Shorter babies have higher risks of obesity as adults: Epigenetics in the Uterus

Epigenetics occurs also in the uterus affecting the fetus. One of the ways that nature prepares a new baby to survive in the outside world is by adjusting the baby’s length. Larger people require more calories and protein than shorter individuals, so if the mother’s nutrition indicates that there may be a shortage of food in the future, the baby’s genes are changed in the  uterus and in the first 1000 days of life so that the baby will be smaller and require fewer calories. When that baby grows into a shorter smaller adult and is exposed to a high fat/high sugar Western diet, obesity is likely to occur.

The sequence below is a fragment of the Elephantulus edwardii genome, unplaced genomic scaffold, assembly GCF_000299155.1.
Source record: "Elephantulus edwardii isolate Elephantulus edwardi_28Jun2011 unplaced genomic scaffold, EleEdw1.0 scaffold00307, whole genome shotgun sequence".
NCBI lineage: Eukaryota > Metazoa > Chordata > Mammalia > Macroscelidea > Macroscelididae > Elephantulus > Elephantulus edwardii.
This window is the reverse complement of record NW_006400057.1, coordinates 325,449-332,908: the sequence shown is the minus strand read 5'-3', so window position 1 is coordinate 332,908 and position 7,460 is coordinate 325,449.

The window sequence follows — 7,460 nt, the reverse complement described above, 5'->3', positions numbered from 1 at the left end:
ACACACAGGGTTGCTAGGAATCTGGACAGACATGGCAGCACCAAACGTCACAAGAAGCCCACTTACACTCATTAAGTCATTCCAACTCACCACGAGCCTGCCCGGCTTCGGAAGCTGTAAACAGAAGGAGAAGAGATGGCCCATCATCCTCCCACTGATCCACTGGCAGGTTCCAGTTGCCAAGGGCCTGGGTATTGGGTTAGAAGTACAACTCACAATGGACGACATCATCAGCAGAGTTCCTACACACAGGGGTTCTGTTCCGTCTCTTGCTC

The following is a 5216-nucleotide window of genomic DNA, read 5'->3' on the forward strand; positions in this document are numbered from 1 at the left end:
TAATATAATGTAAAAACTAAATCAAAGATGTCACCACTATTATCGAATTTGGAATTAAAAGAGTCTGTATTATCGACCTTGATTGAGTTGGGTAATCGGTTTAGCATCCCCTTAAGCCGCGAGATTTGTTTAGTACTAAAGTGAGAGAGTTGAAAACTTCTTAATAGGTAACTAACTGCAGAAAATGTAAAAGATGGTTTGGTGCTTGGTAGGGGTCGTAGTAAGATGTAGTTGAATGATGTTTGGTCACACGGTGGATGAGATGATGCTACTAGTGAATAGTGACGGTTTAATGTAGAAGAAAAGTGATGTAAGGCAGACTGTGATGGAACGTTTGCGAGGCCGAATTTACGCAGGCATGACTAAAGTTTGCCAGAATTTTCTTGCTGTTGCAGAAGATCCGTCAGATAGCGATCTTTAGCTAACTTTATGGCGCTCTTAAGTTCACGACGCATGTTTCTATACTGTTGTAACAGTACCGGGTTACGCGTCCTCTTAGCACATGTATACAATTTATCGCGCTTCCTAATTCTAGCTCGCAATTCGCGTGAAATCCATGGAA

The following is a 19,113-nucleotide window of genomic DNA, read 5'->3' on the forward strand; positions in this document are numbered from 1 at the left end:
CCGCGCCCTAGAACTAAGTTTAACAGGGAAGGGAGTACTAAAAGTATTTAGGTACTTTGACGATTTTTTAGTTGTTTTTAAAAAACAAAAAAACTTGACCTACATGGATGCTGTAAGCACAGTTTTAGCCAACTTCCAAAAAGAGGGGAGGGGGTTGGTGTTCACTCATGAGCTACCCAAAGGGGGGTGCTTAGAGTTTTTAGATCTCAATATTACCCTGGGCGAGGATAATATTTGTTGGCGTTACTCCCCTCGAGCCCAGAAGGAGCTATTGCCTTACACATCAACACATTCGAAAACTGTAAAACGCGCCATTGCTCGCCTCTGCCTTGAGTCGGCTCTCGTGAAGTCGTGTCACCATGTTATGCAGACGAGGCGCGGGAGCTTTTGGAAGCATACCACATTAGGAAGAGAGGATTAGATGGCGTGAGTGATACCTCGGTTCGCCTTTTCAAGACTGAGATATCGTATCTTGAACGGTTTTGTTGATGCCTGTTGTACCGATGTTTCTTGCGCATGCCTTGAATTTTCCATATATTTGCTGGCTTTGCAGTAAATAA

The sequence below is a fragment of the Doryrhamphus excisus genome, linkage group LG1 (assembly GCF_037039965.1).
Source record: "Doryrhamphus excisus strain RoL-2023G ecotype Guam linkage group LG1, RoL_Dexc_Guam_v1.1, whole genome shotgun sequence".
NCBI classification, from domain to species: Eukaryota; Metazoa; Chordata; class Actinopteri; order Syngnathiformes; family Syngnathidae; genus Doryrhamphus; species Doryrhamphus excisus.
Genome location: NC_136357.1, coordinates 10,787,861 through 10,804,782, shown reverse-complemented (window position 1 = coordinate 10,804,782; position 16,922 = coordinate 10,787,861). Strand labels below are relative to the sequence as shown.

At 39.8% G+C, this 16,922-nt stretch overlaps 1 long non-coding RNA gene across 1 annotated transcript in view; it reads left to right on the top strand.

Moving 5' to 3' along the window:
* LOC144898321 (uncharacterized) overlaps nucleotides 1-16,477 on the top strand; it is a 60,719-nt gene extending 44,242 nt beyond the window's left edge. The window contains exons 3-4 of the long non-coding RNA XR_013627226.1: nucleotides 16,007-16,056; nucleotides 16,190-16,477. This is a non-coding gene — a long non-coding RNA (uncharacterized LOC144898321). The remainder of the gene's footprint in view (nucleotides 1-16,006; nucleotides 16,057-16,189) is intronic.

The idea is the basis of what is called the Barker Hypothesis named for the English epidemiologist who originated the idea. It is the mismatch between the expected environment of food scarcity and the need to conserve calories together with the excess of calories and lack of exercise in our modern society that interact to create so many overweight and obese people around the world.

 



Categories: Nutrition

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